5. guy | | #5

    I decided not to finish and tried to cancel out but it posted. Any way you can use the plastic sign board, cut into 3'strips and clue together 3 or 4 layer to make a 3/4" thick vent screen. You can run these accoss the bottom edge between the 1x4s to make a vent screen. Run your new facia baord around the parimiter to hide the insulation staying below the 1x4s. Install your plywood over the 1x4's flush with the outside edges. At the low edge install your drip edge flashing to hide this open area, but space it out from the facia 3/4". You can use a 1x4 laying flush on the facia to keep your metal straight. Be sure to remove it after the metal edge is installed. to allow venting to you ridge vent you install with you new shingle roof. The 1x4's need not be a soild run to the ridge a little space here and there on the vertical allows air to flow freely.
    You can increase the thickness of this desing to meet any r vaule. Just increase you boarder frame to match. Polyiso and i.5 thick is about R-9. Ventilation is a must. Do not let anyone tell you diffrent.
    It allow for the insulation to release gathered heat in the cooler evening. Allows moisture to escape and creates a buffer from heat penitration by allowing a air to flow through freely.

  6. guy | | #6

    buy the way the 3/4 inch space at the bottom to allow air in gives you 9 inches of net free air to flow throught to the ridge vent.

  7. rustyjames | | #7

    You could also go right over the deck with the required amount of foam board and install a standing seam metal roof system, with concealed clips/fasteners on bearing plates. For this, a J-channel (18 ga. galvanized) would be required on the eves and rakes as a pocket to hold the insulation, and screw the panel clips and trim to.

  8. Aj Builder, Upstate NY Zone 6a | | #8

    Green Building Advisor?

    Foam is a green product?

    At least in my area one can get ahold of recycled flat roof foam. Recycled foam is as close to a green product as one can get. New foam is at the opposite end of the spectrum... and IMO should not be advocated on a site with green in it's moniker.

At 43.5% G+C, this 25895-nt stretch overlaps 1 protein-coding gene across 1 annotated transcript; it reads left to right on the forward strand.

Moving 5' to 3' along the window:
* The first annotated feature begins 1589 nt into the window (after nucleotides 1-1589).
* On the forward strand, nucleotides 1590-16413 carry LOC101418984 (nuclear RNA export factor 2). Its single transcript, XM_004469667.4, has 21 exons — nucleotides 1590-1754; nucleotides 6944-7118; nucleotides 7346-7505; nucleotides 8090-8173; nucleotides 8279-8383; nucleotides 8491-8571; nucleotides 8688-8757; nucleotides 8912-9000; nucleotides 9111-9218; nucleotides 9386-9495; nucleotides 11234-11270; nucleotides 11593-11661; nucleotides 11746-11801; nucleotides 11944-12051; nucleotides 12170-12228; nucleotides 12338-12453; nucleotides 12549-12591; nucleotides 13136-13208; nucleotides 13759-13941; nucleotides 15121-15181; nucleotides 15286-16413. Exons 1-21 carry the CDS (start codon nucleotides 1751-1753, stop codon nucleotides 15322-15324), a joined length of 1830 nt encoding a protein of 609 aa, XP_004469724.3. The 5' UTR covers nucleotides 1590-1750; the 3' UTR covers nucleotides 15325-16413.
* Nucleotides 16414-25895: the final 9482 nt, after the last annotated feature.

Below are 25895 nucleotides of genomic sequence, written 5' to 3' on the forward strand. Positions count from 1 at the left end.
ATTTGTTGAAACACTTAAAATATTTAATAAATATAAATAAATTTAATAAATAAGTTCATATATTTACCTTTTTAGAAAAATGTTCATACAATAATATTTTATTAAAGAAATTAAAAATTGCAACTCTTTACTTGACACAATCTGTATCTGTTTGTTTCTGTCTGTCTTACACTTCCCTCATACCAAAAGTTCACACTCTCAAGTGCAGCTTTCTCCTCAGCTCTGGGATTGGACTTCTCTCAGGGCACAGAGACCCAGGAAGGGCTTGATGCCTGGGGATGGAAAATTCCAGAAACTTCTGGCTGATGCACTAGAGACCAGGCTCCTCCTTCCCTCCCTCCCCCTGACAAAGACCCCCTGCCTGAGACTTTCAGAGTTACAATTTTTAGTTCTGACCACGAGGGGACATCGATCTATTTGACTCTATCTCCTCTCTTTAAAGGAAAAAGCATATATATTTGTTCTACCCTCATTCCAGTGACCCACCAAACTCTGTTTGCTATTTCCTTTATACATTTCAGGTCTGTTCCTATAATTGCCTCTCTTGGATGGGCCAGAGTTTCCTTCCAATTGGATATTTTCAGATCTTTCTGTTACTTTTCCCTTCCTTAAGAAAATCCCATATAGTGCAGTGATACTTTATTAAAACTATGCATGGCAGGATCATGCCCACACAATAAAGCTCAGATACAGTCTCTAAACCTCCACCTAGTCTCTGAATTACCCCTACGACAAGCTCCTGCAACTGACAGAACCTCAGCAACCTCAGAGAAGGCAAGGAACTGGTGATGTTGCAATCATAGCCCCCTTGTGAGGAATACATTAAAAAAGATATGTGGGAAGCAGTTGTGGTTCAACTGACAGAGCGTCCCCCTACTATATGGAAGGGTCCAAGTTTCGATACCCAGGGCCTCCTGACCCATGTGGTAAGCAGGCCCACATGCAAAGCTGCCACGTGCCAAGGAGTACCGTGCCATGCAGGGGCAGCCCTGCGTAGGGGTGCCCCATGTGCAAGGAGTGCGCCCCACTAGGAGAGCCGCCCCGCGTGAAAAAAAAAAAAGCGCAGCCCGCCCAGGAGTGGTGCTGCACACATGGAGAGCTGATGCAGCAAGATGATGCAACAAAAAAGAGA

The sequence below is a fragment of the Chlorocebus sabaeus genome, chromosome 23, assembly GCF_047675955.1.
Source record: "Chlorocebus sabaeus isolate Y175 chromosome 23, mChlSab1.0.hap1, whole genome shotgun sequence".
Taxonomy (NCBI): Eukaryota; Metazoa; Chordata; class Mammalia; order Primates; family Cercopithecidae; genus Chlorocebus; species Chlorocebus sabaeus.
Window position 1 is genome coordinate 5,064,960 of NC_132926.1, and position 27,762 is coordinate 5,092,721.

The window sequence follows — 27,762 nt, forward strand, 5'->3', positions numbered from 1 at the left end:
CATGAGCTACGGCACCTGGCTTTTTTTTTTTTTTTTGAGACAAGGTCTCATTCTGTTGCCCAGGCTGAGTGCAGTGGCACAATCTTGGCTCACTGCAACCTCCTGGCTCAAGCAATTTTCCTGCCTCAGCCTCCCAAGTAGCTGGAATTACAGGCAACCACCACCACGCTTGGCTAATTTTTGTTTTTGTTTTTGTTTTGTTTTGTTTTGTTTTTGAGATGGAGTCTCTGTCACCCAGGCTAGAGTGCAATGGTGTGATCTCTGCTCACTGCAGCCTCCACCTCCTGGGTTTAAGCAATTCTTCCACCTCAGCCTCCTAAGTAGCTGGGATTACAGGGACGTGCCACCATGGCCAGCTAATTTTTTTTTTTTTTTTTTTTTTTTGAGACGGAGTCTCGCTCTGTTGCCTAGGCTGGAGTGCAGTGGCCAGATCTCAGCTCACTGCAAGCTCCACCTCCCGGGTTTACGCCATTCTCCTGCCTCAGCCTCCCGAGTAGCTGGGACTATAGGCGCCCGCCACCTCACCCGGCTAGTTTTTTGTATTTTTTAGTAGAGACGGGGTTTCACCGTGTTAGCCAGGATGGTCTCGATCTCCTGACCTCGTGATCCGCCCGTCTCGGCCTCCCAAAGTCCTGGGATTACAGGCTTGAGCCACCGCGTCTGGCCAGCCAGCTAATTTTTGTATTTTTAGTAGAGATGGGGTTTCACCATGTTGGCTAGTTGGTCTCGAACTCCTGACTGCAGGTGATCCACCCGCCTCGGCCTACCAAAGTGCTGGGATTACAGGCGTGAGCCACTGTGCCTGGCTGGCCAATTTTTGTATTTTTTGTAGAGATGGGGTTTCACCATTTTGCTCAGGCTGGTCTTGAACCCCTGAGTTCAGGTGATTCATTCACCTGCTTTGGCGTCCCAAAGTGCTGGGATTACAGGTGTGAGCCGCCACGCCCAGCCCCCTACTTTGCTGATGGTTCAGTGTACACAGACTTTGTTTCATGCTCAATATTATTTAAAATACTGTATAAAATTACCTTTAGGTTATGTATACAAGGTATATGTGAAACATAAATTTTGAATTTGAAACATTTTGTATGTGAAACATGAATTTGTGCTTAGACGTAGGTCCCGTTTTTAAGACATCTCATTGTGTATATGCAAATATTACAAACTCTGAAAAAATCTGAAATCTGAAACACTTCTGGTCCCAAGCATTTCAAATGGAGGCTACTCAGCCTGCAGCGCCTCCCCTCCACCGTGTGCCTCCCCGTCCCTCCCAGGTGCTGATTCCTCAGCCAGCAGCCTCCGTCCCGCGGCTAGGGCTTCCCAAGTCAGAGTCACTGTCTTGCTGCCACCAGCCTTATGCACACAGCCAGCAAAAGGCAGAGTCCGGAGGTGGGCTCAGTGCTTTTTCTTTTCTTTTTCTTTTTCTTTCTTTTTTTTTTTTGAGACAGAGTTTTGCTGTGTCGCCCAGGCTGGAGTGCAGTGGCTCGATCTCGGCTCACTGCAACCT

9. rustyjames | | #9

    ADKJAC,

    You're right, foam isn't green, neither is the metal roof. What's your suggestion to the OP's question?

  10. Aj Builder, Upstate NY Zone 6a | | #10

    Hi Rusty... Recycled foam.... as I stated. Can't get any greeener than reuse. But foam definitely creates moisture issues, so go with venting the roof over the foam... Not that easy to build green... I like cellulose... if I take the whole list of items built into a home... green is difficult. I agree.

  11. rustyjames | | #11

    ADKJAC,

    I'm with you on reusables but the only problem with the foam boad is the edges tend to get beat up during removal, transport and storage. That makes it difficult for tight joints. Of course, you could trim it, but now it becomes a labor cost issue. As for the metal panels over foam, there's systems available where the clips suspend the panel, (typically about 3/8"). Not much of an air space but it's better than nothing; It seems to work well on commercial applications.

  12. Todd | | #12

    I have the same home and roof-ceiling. I love the look of the interior of our home but in Florida in the summer my AC runs constantly and its still hot. Down here I havent come across an easy solution. I like some of the ideas posted but I would love to hear what you decided. I have to find a soulution..

  13. Bryan Wilber | | #13

    Hi, I'm the original poster.

    Haven't implemented a solution yet. It's 93 degrees in Atlanta today.... AC running continuously... I go out front and squirt the hose on the roof occasionally and watch the steam come off... :)

    I just haven't had time or money to implement a solution, but here's a link that may be interesting to you...

    My house is an "EIchler" house... named for the architect who designed this style. Thousands were built in California.

    http://www.eichlernetwork.com/HDinsulate2.html

  14. Riversong | | #14

    The "solution" at the web link you shared is a reasonable one, but keep in mind that the article was written by the owner of a foam room insulation company, hardly an unbiased source, and it includes some incorrect statements about the R-value of various foam options.